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Overview

The Alexander Jubilee Silver Overdrive is a serious tone box, taking the dirt and drive of an iconic British amp and stuffing it into a bulletproof pedal. Dime the output and leave your drive control down for a subtle bump to push your amp over the edge, or crank it up and harness the power of the 3-band EQ for blistering distortions to take your leads over the top. Shop Reverb.com today and compare prices on new & used Alexander Jubilee Silver Overdrives and find the best deals.

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Product Specs

Brand
Model
  • Jubilee Silver Overdrive
Finish
  • Silver
Year
  • 2010s
Made In
  • United States

From the Price Guide

More Information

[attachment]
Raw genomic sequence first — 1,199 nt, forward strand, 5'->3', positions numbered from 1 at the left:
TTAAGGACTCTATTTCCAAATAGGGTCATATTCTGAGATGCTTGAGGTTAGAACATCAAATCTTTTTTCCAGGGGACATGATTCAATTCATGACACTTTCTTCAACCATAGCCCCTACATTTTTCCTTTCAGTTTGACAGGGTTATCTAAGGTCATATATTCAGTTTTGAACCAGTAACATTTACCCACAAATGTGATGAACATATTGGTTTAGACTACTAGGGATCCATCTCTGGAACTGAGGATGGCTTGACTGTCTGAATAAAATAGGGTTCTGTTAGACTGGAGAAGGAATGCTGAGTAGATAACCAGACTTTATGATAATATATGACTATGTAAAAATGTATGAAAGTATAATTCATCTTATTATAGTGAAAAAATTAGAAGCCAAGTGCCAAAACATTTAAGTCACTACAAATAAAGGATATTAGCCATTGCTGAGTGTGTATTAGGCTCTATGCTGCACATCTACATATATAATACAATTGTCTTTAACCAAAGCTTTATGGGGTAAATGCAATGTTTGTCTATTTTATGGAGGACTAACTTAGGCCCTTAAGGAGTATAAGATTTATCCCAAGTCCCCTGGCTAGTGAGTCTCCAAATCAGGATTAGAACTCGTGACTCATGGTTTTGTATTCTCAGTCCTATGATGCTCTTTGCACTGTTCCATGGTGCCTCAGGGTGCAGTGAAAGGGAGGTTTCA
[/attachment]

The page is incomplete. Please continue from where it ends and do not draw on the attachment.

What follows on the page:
Alexander Pedals enters the Marshall-in-a-Box (MIAB) arena with its new Jubilee Silver stompbox. The field is crowded, but the Jubilee Silver manages to stand out by answering the oft-asked question, “What’s a MIAB that can deliver Plexi tones and more modern high gain?” with a resounding “Me!” The Jubilee Silver is based on Marshall’s Silver Jubilee amp. Released in the late ‘80s, the Silver Jubilee was intended as a celebration and summation of Jim Marshall’s various classic amps to that point. As such, it was designed to capture a range of gain, from Plexi to JCM 800. Players ranging from John Frusciante to Alex Lifeson to Rich Robinson seemed to agree that the amp met its goals. Alexander’s Jubilee Silver does a good job of meeting those same goals, which is to say it offers a wide variety of Marshall-esque tones. The key to that range, of course, is in the three-band EQ and Drive control. Alexander says the EQ is “passive;” I’m not sure if that’s a typo, if I misunderstand the usage of “passive,” or if the cutoff frequencies of the bands are confusing me, but that wasn’t my experience with the pedal. I got close to flat EQ with the Mid and Bass controls around noon, Drive all the way down, and Treble maxed. Bringing up the Drive control quickly changed that balance, but the Jubilee Silver’s EQ was up to the task of sculpting the Drive to suit my needs. I started with the bridge humbucker (of course), and initially found the tone a little pinched. The crossover between the Mid and Treble control is subtle; the Jubilee’s mids are fairly bright and strident, as you’d expect in a Marshall, and it took me a little while to identify that they also contain some meat that was clogging the midrange. By dialing in a slightly scooped EQ setting—Treble and Bass both around 2 o’clock, Mids at noon—and setting Drive at 1 o’clock, I felt like I was ready to join an Iron Maiden cover band; rolling back the Mids a bit more put me in, say, LA in the mid-to-late ‘80s. In addition to providing the rich and brash gain of a JCM 800, the Jubilee Silver’s articulation was strong, and touch sensitivity was good, although the pedal likes to see a full load from the guitar, so rolling back the volume isn’t a great way to expand your palette. While my efforts to get low-gain tones with humbuckers were unrewarding, single coils—particularly P90s— managed to make the most of the Jubilee Silver’s charms. I was able to cop Hendrix-esque tones (JTMs), Clapton-with-Mayall dirt (Bluesbreakers), and gnarly Ron Wood-like scuzz (Tweed amps, the precursors to Marshall’s amps)—not a bad selection there! At 18 volts, the Jubilee Silver was livelier and more open, and offered additional low end. These features worked to the advantage of single coils, but humbuckers loved the extra squish at nine volts. I’m usually skeptical when people claim their favorite pedal has to be used at gig volumes, but the Jubilee Silver really was at its best when my amp started approaching stage volume. Perhaps this was in part because the pedal’s output is pretty modest; those hoping for a boost to their front end may be disappointed. However, those who want to nail a variety of Marshall tones but don’t want to give up a lot of pedalboard landscape should be pleased. What We Like: There are a nice variety of Marshall tones available in a single stomp box. Concerns: The EQ is sensitive, so there’s more dialing in by “feel” than ear. Also, there’s not a lot of output on tap.